Media Freedom to Suffer Under Dems
BC: Is there a difference between the political left and the political right's approach to free speech?
Brian Anderson: Conservatives have traditionally sought to suppress pornography and vulgarity, of course; the political left has done this too -- one of the leading advocates of regulating the video game industry, for example, is Hillary Clinton -- but it adds to that a scary desire to control political speech completely at odds with the ideals of the American Founders. Controlling political speech is to suppress criticism. A world in which conservative talk radio was a diminished presence would be a world in which liberals could enact their preferred legislation more easily, whether this was higher taxes, further restrictions on campaign finance -- which John McCain has always promoted, but which the left has been the prime driver of -- and on and on. A clampdown on talk radio would empower the unregulated print media, which leans left; there are many liberals today who long for the pristine time when all those nasty voices weren't on the air and everyone got up and read their New York Times and had dinner with CBS News. There's a play getting good reviews in New Jersey, Fair and Decent, which, believe it or not, is all about how the Fairness Doctrine was defeated, giving birth to what the playwright, Thomas Diggs, sees as a new dark era of Limbaughs and Hannitys.
BC: You've no doubt witnessed the tactics of the Obama campaign in relation to its foes. For example, they attempted to take Chicago talk show host Milt Rosenberg off the air when he dared to interview Obama critics David Freddoso and Stanley Kurtz -- not to mention its ongoing and fervent war against Dr. Jerome Corsi. Has his strategy on the election trail foreshadowed what he'll do should he get into office?
Brian Anderson: I think it very much does. When the NRA released some ads in Pennsylvania taking Obama to task for his gun voting record, his campaign's lawyer fired off letters to the stations that carried the ad charging that they had violated public interest obligations. When a 527 group, the American Issues Project, released a commercial linking Obama to Bill Ayers, the campaign unsuccessfully complained to the Justice Department that AIP had broken campaign finance laws -- and it spooked several stations away from carrying the spots. You'll see lots, lots more of this radiating out of an Obama/Democrat-controlled Washington.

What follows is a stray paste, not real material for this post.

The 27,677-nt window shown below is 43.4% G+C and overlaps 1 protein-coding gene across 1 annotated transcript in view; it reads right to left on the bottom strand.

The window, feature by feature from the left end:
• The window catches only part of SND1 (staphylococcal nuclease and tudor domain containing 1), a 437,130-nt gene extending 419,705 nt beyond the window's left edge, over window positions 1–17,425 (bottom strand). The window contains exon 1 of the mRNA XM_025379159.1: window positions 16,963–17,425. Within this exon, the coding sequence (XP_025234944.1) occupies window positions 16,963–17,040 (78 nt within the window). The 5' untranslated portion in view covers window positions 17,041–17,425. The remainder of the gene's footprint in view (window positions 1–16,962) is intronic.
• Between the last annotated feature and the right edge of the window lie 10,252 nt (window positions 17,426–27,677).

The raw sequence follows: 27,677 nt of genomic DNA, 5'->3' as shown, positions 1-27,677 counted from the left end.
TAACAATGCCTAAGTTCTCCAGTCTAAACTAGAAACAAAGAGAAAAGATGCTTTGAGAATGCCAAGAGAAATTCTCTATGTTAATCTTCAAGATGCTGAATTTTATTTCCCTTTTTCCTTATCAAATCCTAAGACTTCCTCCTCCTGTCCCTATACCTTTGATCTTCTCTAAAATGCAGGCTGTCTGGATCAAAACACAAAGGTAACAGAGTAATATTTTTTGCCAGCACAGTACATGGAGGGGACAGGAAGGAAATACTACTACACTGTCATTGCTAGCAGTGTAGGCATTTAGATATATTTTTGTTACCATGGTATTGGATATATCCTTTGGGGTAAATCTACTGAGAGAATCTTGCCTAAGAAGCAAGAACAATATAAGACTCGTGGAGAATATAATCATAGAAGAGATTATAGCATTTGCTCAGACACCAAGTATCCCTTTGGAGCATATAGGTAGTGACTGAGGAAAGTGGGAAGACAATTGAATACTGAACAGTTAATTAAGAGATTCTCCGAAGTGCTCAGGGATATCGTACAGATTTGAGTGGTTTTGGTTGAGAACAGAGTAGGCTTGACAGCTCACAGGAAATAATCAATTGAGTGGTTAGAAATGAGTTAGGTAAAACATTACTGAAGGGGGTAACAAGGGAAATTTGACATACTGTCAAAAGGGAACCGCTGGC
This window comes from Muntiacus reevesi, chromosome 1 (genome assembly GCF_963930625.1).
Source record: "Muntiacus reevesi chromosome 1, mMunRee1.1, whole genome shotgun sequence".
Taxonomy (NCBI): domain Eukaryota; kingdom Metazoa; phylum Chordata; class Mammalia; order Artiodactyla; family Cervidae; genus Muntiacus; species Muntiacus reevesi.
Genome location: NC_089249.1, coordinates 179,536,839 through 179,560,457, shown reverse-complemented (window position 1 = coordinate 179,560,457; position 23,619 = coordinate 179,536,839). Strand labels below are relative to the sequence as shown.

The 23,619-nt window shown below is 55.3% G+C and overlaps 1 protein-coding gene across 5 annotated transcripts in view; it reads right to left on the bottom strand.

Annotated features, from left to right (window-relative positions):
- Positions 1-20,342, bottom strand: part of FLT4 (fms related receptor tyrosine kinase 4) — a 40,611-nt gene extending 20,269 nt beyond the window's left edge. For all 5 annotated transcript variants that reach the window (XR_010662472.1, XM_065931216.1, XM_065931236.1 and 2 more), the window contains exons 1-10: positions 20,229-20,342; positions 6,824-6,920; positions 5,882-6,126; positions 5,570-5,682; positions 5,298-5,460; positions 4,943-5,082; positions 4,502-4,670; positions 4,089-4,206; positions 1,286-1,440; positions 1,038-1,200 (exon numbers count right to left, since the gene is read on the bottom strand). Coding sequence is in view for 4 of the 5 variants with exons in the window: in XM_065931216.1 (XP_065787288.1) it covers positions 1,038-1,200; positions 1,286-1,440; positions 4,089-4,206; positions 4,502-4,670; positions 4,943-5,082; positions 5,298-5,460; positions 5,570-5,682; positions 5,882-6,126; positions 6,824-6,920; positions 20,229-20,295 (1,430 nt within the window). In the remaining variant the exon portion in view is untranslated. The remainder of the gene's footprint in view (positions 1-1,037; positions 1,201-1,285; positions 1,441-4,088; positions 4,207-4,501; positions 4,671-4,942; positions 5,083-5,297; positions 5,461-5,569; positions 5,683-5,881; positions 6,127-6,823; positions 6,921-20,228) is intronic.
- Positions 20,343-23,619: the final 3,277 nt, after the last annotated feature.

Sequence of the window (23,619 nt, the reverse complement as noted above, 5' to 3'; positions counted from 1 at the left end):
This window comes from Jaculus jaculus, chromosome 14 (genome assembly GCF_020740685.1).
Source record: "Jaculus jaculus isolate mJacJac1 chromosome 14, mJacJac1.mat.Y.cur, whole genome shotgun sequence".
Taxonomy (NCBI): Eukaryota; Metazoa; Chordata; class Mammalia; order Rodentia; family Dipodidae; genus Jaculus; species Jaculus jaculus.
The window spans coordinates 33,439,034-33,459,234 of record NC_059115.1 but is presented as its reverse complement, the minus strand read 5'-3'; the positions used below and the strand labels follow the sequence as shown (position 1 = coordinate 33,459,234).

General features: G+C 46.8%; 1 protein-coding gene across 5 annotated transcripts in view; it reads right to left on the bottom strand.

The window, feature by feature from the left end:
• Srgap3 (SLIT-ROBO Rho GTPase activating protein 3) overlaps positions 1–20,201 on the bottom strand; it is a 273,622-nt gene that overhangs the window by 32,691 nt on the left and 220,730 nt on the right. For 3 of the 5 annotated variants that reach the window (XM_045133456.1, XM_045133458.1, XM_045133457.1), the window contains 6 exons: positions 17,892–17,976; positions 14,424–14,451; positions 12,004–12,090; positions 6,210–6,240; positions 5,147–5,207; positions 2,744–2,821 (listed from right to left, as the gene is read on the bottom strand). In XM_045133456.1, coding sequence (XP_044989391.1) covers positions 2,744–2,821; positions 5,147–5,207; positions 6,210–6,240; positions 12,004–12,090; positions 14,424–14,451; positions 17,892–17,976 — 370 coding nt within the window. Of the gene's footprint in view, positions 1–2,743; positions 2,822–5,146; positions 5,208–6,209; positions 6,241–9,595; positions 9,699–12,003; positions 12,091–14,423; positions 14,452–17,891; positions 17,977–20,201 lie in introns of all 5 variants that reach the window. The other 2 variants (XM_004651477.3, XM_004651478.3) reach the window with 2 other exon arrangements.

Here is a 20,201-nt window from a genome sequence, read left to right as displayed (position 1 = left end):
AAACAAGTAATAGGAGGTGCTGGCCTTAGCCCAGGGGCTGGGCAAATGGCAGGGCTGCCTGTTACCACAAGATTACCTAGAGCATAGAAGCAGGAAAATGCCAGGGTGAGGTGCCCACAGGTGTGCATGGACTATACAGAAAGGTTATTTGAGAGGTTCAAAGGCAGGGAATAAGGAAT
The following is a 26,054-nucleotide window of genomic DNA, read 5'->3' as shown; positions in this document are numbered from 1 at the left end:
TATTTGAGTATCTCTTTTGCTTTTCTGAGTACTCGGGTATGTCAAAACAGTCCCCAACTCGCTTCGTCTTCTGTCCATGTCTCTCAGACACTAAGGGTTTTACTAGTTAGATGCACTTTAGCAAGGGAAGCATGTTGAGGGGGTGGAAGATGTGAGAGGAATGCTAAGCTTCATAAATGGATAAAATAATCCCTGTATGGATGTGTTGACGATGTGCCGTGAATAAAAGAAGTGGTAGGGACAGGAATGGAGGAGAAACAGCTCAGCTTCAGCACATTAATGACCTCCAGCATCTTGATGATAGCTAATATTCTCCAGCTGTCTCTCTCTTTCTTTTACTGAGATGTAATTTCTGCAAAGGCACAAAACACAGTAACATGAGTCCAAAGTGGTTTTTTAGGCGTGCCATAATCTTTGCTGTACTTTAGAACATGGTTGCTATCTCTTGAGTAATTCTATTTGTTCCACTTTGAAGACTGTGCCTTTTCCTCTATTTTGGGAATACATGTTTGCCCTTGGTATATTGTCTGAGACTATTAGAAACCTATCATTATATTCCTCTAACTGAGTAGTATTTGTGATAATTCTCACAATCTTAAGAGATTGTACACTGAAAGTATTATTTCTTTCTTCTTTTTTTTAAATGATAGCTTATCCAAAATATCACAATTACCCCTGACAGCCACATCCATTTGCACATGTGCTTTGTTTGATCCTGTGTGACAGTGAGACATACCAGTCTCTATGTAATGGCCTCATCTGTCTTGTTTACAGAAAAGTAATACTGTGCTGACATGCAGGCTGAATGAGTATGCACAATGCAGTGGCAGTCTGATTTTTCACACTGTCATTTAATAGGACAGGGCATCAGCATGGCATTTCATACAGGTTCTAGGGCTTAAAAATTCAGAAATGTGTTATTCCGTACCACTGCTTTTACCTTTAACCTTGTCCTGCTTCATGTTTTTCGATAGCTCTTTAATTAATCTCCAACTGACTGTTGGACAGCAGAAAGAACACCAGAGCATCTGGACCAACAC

BC: Net neutrality sounds like a fair concept, but what are its actual effects? Is it an attempt to fix a problem that does not exist?
Brian Anderson: Mandated neutrality, which the Democrats embrace, is a very bad idea. What it would amount to is giving government overseers at the FCC the power to force Internet providers to treat equally all the traffic that moves through their conduits -- the fiber optic cable, the phone lines, the wireless connections, and so on. Thus the provider couldn't slow down or speed up any traffic -- slow down the bandwidth hog downloading huge movie files, say, so as to let email users check their emails quickly. The provider certainly couldn't offer new super-fast services for a fee, just as FedEx accelerates delivery of a package for a fee, or other services that might treat Internet users unequally. No digital discrimination! This makes zero economic sense -- it is a kind of infrastructure socialism -- in that we're telling the firms actually building the bandwidth capacity of the future that they can't run their own cables as they see fit. But why should they keep building it then? If they don't build it, however, the Internet in the U.S. will slow as more and more information surges online, including massive visual files.
But our deeper worry is that once the Federal Communications Commission starts mucking about, talking about digital discrimination and equality, we'll see the first steps toward establishing a Fairness Doctrine for web opinion sites. The FCC commissioner Robert McDowell recently warned of this possibility; an advisor to the Democrats on regulatory issues, Cass Sunstein, has in the past argued in favor of such a measure; the EU has looked at implementing it. This isn't a science fiction scenario, though implementing it would generate a firestorm.
BC: What's been the impact of the 2002 Bipartisan Campaign Reform Act?
Brian Anderson: What we show in the book is how campaign finance restrictions are beginning to encroach on the media. One example we discuss: when a conservative group tried to counter Michael Moore's anti-Bush documentary Fahrenheit 9/11 back in 2004, the Federal Election Commission ruled that they couldn't show or advertise it anywhere close to the election, lest penalties apply. Moore's film -- equally political, of course -- got a pass because the commission viewed him as a legitimate filmmaker, not an activist. This is just crazy -- we begin approaching a world of completely regulated politics. That's wildly un-American.
BC: Where will the war on political speech end? How much can the First Amendment be distorted before it has no meaning whatsoever? Will the political left eventually attempt to control conservative publishing houses and all of our publications?
Brian Anderson: I worry deeply about how far this will go. Killing or reducing the influence of talk radio would actually harm conservative publishing, since talk radio is the number one way right-of-center authors can get the word out about something they have written. Our First Amendment jurisprudence would be hard for the Founders to recognize -- finding protections for virtual kiddie porn but eroding the political speech rights that the Framers viewed as essential to a flourishing free society.
BC: Thanks so much for your time, Mr. Anderson.
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